Erica Stanford confirms end of reading recovery programme in schools, doesn't rule out job losses

  • 03/05/2024

Education Minister Erica Stanford has not ruled out job losses as the Government moves to end New Zealand's long-running reading recovery programme.  

The programme, which helps struggling readers, is being dumped as part of a $67 million dollar shake-up of the way literacy is taught in state schools.

The Government is making it mandatory for schools to use a structured literacy approach to teach reaching from next year - which is based on phonics, decoding and word understanding.

The reading recovery programme uses a different "whole language" approach, which has been criticised for using pictures to help children guess words.  

On Friday, Stanford confirmed the end of the programme.  

"We will be getting rid of reading recovery, using that same funding and putting that into what we call tier two and three interventions which are small group and one-on-one for the very few kids who fall through the cracks," she told AM. 

Stanford said feedback she's had from schools is the number of children needing remedial reading significantly drops when they are using structured literacy.  

There are about 270 reading recovery staff in schools and Stanford would not say if some may lose their jobs.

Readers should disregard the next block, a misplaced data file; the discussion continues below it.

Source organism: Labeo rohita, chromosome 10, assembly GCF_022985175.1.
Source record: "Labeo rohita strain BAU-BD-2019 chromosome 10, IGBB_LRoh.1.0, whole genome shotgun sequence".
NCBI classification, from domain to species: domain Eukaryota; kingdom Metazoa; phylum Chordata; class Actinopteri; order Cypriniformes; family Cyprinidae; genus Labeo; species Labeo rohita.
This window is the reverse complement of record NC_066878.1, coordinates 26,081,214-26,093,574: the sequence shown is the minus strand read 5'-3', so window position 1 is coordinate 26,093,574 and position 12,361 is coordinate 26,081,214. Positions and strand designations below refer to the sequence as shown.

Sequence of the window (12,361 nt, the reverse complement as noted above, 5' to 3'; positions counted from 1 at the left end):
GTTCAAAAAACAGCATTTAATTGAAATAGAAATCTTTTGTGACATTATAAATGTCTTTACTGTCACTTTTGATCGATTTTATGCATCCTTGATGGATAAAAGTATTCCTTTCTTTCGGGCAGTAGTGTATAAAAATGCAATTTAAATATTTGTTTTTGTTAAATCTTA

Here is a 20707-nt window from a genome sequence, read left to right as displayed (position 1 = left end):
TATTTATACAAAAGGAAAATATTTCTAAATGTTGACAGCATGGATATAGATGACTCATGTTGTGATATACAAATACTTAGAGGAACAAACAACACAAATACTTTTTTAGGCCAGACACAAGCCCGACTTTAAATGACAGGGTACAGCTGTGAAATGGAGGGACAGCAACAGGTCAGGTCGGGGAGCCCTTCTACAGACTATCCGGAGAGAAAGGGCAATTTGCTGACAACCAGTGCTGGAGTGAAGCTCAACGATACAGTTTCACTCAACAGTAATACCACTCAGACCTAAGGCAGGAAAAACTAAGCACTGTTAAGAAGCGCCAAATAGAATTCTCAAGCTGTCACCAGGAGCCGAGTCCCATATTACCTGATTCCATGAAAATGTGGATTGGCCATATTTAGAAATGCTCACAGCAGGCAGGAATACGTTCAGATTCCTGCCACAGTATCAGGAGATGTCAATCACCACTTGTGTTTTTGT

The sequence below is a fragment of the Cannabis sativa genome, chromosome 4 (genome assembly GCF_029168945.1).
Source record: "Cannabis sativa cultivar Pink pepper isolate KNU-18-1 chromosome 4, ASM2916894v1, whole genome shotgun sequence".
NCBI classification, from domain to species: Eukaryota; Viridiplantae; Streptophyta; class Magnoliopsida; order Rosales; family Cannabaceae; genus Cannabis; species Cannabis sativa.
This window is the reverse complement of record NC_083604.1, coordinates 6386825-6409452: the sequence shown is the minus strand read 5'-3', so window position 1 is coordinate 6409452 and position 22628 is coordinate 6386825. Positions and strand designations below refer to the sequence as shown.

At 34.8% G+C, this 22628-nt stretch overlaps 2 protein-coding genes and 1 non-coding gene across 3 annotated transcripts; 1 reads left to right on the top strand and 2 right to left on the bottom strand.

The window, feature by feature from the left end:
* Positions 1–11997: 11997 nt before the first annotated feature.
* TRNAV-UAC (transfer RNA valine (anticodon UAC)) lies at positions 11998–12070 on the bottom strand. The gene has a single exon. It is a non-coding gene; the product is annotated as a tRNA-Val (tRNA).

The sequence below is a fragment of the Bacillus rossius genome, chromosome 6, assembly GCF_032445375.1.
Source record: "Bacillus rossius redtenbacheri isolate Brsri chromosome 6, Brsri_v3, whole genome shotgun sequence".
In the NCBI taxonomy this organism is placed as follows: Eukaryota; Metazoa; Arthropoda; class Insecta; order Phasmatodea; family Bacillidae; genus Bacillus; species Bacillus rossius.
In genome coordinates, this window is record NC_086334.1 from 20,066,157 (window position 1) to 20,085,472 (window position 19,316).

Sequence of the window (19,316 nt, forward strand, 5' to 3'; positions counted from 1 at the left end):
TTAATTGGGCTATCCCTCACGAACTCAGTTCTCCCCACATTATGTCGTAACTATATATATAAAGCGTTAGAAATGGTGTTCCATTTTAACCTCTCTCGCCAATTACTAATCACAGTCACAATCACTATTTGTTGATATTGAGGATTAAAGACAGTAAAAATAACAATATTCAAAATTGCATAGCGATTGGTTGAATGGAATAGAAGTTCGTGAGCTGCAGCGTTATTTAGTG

"All of those people will be teachers, so there will be opportunities for them and we will be investing in retraining people in structured literacy," she said.  

Education unions have criticised the Government's new plan voicing their concerns a one-size-fits-all approach may not be right.  

Labour's education spokesperson Jan Tinetti told AM the devil is in the detail.   

"All approaches of structured literacy are not even and this is where we are getting really hamstrung in this debate.  

"We’re talking about structured literacy as if it is one approach and it isn't. And there are some approaches to structured literacy that are being taught in New Zealand that are... very damaging to young people," she said.  

Tinetti said personal development and teaching teachers needs to be a critical part of the process.  

"If we don't give teachers the knowledge of that, how will they know they're using a structured literacy approach that is damaging? 

"The way I'm hearing it talked about... is, 'This is the magic bullet' - it's not."  

Responding to the criticism, Standford pointed to Tinetti’s previous support for structured literacy when she was Education Minister in the last Labour Government.  

"She was on this show, not that long ago, saying this was the best results she's ever seen and that she could only have dreamt of seeing results like this when she was a principal."  

Under Tinetti's tenure, the Ministry of Education was working on a "common practice model" which would have implemented elements of structured literacy.